> the conversion will waste some space but yes you definitely want to use
    > NTFS.


    NTFS is more efficient than FAT over 8 GB.


    --
    "Marriage is a lifelong covenant commitment between
    a man and a woman.

    This foundation provides the best possible
    environment to raise our children."

    See http://www.maxim.org.nz/civilunions.html
     
    Patrick Dunford, Aug 11, 2004
    #9
  10. Chris

    theseus Guest

    "Ryan Jacobs" <> wrote in message
    news:YNoSc.12009$...
    >
    > "Patrick Dunford" <> wrote in message
    > news:...
    >> In article <4119ed13$>, says...
    >>
    >> Basically you have to create a user account on the "server" for each user
    >> that needs to access it, with the same password as they log into their
    >> workstation with.

    >
    > Note: its a peer-to peer network. By definition there is no "server".
    >
    > RJ out.
    >
    >


    Every peer with files shared is running a server process.
     
    theseus, Aug 11, 2004
    #10
  11. Re: Peer to Peer network - OT reply

    "Marriage is a lifelong covenant commitment between a man and a woman.

    This foundation provides the best possible environment to raise our
    children."

    See http://www.maxim.org.nz/civilunions.html


    Try telling that to Amber Lundy, Patrick.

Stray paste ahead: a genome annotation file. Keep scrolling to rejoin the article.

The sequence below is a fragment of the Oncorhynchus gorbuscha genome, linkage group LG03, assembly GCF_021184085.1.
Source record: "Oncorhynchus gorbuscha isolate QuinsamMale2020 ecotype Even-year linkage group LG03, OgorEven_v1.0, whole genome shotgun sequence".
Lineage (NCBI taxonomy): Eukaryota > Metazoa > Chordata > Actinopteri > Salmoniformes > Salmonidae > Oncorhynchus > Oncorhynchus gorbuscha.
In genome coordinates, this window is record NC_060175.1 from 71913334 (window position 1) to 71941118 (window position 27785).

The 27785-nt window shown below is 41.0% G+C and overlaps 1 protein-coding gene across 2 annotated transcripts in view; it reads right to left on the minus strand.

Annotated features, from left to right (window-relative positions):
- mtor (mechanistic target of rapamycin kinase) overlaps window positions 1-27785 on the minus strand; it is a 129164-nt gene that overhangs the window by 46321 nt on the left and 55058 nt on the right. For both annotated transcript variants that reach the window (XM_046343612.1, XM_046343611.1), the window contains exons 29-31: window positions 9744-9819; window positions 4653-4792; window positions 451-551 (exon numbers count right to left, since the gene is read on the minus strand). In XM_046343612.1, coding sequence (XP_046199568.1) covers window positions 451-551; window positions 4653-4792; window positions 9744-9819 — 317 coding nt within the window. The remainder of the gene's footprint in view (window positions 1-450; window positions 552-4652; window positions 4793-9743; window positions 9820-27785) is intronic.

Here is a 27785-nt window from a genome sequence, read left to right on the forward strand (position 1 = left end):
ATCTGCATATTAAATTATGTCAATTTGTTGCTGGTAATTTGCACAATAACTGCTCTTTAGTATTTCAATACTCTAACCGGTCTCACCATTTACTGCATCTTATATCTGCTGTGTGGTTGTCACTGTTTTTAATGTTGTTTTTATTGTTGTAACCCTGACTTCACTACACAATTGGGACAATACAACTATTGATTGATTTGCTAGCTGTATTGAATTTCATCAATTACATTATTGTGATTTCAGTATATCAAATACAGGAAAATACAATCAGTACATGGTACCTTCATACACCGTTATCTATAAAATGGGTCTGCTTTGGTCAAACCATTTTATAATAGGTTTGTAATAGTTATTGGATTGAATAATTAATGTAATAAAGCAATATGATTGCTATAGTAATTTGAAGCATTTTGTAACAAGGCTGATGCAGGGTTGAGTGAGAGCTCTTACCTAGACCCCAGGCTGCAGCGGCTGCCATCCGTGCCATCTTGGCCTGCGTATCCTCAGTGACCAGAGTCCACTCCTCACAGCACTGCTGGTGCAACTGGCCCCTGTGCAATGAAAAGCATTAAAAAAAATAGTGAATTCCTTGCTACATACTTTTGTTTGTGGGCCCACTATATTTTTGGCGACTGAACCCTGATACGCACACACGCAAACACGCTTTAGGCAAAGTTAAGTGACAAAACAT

~!@#$%^&*()_+

    Millhouse: "We started out like Romeo and Juliet but it ended in tragedy."
     
    ..Waylon Smithers.., Aug 11, 2004
    #11
  12. Chris

    theseus Guest

    "wogers nemesis" <> wrote in message
    news:...

    > Of course I'd use Samba ..


    XP Backup currently won't work with samba
     
    theseus, Aug 11, 2004
    #12
  13. Chris

    Gavin Tunney Guest

    On 11 Aug 2004 21:55:31 +1200, Chris <> wrote:

    >Hi all
    >
    >Have been thinking about this for a couple of days and done some research
    >but wanted to ask here all the same as I was hoping for some real world
    >feedback on the best solution.
    >

    <snip>
    >The final result:
    >On the one hand I don't want to get involved cause it's a real dogs
    >breakfast, on the other I don't want to see my friend get let down. I'm
    >not sure why I have been asked to look at this and not their "computer
    >consultant".
    >
    >TIA (expecially so if you read this far :)
    >Chris


    Hi Chris. I'll give you my real world view. Keep it simple. Put a
    dedicated file server in and put all the files on it, except for
    possibly individual email if that's not important to them. Your labour
    will likely cost more than a cheap box that can be used as a server,
    so price shouldn't be a consideration.

    If they want maximum reliability then get a cheap used server like an
    old Compaq Proliant. They are definitely more reliable than the
    typical PC, and if it's just for use as a file server then you don't
    need a grunty box. If they want cheap but reasonably reliable then